To Hell and Back: The Impossible Resilience of Elizabeth Smart

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“If you were constantly threatened and intimidated, you know what you would do?” Ed stated that Elizabeth survived and turned inside. Katie Couric on Dateline in October 2003 during the family’s first TV sit-down since Elizabeth came home. Every network had been angling for the big interview, and NBC got it as part of a package deal with Doubleday, which was publishing the Smarts’ book. (CBS, however, aired the first TV movie, The Elizabeth Smart Story, that November.)

He added, “They were nine months that you couldn’t imagine ever happening in your life, ever. To think that somebody would come into the house and take her was just, something you couldn’t believe would ever happen.”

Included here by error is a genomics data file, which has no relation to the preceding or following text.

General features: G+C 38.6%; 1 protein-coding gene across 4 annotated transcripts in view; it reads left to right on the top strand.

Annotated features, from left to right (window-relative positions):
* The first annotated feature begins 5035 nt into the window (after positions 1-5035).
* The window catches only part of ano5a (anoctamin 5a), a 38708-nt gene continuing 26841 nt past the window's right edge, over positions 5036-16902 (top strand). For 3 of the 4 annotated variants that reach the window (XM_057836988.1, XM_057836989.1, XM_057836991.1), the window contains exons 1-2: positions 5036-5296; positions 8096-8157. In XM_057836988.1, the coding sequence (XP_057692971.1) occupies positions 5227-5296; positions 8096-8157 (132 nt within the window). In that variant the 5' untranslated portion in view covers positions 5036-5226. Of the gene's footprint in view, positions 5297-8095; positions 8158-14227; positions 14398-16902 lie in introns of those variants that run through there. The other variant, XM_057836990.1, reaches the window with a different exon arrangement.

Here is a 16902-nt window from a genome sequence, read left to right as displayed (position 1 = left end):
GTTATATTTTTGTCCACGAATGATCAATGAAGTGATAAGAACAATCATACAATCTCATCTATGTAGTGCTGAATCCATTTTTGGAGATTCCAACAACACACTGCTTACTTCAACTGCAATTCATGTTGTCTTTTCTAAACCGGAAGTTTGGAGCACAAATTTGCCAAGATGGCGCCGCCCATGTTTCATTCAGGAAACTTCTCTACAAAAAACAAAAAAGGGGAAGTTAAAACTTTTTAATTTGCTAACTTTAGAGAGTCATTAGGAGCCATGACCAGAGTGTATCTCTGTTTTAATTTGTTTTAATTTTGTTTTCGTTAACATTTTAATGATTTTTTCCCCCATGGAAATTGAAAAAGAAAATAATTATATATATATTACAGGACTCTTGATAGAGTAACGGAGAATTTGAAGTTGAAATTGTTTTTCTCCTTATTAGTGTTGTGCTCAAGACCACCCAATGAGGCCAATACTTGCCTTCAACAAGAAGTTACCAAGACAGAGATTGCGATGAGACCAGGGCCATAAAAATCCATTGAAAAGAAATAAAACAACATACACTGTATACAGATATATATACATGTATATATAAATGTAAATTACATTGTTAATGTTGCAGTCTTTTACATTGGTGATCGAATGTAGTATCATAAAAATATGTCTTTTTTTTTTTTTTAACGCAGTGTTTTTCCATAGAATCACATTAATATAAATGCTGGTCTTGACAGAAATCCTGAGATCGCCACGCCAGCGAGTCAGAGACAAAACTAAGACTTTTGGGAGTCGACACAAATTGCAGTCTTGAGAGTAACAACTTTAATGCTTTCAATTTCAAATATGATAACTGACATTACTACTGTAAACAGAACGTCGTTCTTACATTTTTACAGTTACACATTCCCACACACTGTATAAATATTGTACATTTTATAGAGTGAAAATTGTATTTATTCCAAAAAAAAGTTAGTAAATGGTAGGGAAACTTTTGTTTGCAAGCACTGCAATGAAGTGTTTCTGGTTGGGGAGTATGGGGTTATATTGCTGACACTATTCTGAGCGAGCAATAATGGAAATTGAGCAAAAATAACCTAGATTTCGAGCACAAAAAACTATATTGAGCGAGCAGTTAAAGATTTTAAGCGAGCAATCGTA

Neither her parents nor Elizabeth, still shy of her 16th birthday, went into very much detail about what she endured. “I think there’s some things different about me,” the teen said, “but I think I’m still pretty much the same person.”

Mitchell had forced her to keep a journal, though he’d largely tell her what to write in it. In her own show of secret rebellion, Smart would make notes in French expressing her true feelings about the situation.

Asked whatOne of the best things about being home was, she said, “Um, just being back and not having to be, like, told I’m a horrible, evil, wicked, evil, evil girl every 10 seconds.”